Josh’s fire team reaches the front door just in time to receive a volley of 7.62 slung at them from a RPK set up on the other side of the shack’s mud wall. They do not hesitate. They act. They run into the throat of that monster, directly through the door that has the business end of a very large automatic weapon pointed right at it.

At the helm of that weapon is a man hell bent on their demise. The do not hesitate. They act. At this moment I notice someone running from the objective directly toward weapon squad’s position. The only thought in my mind was watching second squad disappear at the hand of a suicide bomber just seconds earlier.

I raise my rifle. It’s dark and he’s 75 meters away but the green infrared beam illuminating from my PEQ-2, only visible by night vision goggles, locks on his chest. Squeeze. Squeeze. I didn’t even realize it but I instinctively come to a complete stop to take those two shots. As the figure dropped I continue to run.

I’m not entirely sure why but I change directions. Instead of running toward the front door, I begin to run to the motionless body that just a breath ago was standing. I’m within 15 meters. BOOM. I feel that second blast. This one was much closer. My exposed face is peppered by what feels like tiny ball bearings. I stay on my feet, my eyes never lose focus of the white tunic laying 45 feet in front of me. I will later learn that this blast came from a frag grenade thrown by my good friend Allen in an effort to clear the back room of the shack. The sound of controlled pairs being squeezed off hasn’t stopped by the time I reach him. For the second time in the longest minute of my life my breath is stolen from me.

He’s a boy… and he’s still breathing.

I am going to be completely honest. I don’t remember the next few minutes. The world kept moving and I am assuming that I did too because the next thing I know I was kneeling over one of the members of second squad talking to John, my senior medic. He was okay. This guy just had a suicide vest detonate within spitting distance, how the hell is he alive?

As I look up I see Thomas, second squad leader. He is directing the rest of his guys. They are alive. They are all alive! How? I am at a total loss for words in this moment. I am not a pious man, but in this moment I would bet you a handfull of Chili’s coupons that those men were recipients of a little divine intervention. I begin to tend to some of their minor wounds as I realize that first squad took heavy fire upon entering the building. I hand over care to John and quickly make my way to the front door.

The mangled flatbed truck where the suicide bomber sat up and proclaimed “Allahu Akbar” is etched in my mind. I see what looks like his legs and most of his body. His head is completely gone. My best guess is that his vest was poorly constructed and the brunt of the blast traveled up rather than out. His head is found, intact, 30 meters away; popped off like a cork on a cheep bottle of champagne. He should have paid more attention in shithead school.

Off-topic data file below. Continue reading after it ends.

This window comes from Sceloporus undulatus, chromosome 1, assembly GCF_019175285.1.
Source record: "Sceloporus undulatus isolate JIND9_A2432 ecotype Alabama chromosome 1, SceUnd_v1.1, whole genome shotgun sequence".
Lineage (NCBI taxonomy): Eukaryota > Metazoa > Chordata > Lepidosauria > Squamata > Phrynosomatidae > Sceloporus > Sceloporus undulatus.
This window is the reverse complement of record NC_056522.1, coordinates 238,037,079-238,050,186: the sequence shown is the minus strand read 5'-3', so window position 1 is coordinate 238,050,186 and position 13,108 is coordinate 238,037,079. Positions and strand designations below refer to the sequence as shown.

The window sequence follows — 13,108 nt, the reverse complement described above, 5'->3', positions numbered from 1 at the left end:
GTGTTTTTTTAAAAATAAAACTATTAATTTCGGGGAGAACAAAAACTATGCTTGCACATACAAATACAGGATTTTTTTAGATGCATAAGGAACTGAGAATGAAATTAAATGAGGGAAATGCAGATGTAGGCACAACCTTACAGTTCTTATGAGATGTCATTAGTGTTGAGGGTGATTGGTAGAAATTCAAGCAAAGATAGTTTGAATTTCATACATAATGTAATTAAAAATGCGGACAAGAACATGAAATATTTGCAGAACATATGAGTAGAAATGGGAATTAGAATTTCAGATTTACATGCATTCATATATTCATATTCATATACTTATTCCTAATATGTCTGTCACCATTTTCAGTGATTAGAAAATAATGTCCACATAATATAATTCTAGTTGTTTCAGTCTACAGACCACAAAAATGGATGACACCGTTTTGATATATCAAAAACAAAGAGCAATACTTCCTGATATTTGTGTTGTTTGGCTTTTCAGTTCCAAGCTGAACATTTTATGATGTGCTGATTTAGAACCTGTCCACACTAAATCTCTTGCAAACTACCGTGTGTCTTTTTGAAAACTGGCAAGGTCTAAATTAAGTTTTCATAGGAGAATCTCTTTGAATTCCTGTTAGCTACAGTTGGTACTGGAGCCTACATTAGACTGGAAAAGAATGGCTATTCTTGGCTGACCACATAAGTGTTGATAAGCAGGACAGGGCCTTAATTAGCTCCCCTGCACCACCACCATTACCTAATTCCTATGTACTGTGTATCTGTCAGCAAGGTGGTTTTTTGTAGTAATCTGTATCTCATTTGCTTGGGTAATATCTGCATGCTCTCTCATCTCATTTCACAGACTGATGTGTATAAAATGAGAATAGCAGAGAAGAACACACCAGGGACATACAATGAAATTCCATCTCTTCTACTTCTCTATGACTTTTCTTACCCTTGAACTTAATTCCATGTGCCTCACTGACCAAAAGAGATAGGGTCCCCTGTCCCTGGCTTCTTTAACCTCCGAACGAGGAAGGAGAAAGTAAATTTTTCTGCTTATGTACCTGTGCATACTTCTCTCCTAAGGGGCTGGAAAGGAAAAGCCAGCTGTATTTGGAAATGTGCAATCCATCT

I reach the front door. The small room had already been cleared and the guys from first squad are in search mode. I ask if everyone is okay. All I get is a couple of uneasy laughs. Apparently one of the 7.62 rounds grazed the helmet of one of the younger guy’s helmet.

The room is small and filled with smoke from the gun fight. There is a hole just big enough for a man to crawl through in the back corner of the room. Apparently several men crawled through the hole to an adjacent room as first squad made entry into the first room. After eliminating the RPK threat, Allen tossed that previously mentioned frag grenade into the back room rather than chase the men on his hands and knees. I joke with him that nearly blowing me up in the process will cost him a beer when we get stateside. He just shrugs his shoulders.

There are a couple of lifeless bodies on the floor in the front room. One was slumped over the machine gun, the other must have drawn the short straw and got to be the last guy to get to crawl through the room’s only means of egress. Just as my desire to poke them with a stick draws me one step into the room, I hear my call signal called on the radio. It’s my platoon sergeant. Second squad is chasing someone that our eye in the sky spotted fleeing the target house. I immediately run to their location.

By the time I get there, the company commander is giving an order to my good friend, Nick. Nick and I had recently been promoted to Sergeant at the same time. Now Nick has always been a very good Ranger. He was promoted quickly because he is smart, well-spoken, and well-liked among the guys. He is also very good at taking orders… normally. They had one of the squirters pinned down in a sort of a reservoir.

The company commander wanted Nick to send one of the junior guys on his team down into the reservoir to grab the guy and try to pull him up the side. The reservoir was about eight feet high. In the kind of tone you would expect a Ranger NCO to address a superior officer, Nick asked, “Sir, you want me to send one of my guys that just got blown up by a suicide bomber into that hole and grab another potential suicide bomber, throw him on his shoulder and carry him up that eight foot mud wall?”

Roger,” replied the Captain.

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Continue reading Memoir of a Ranger Medic, Part 3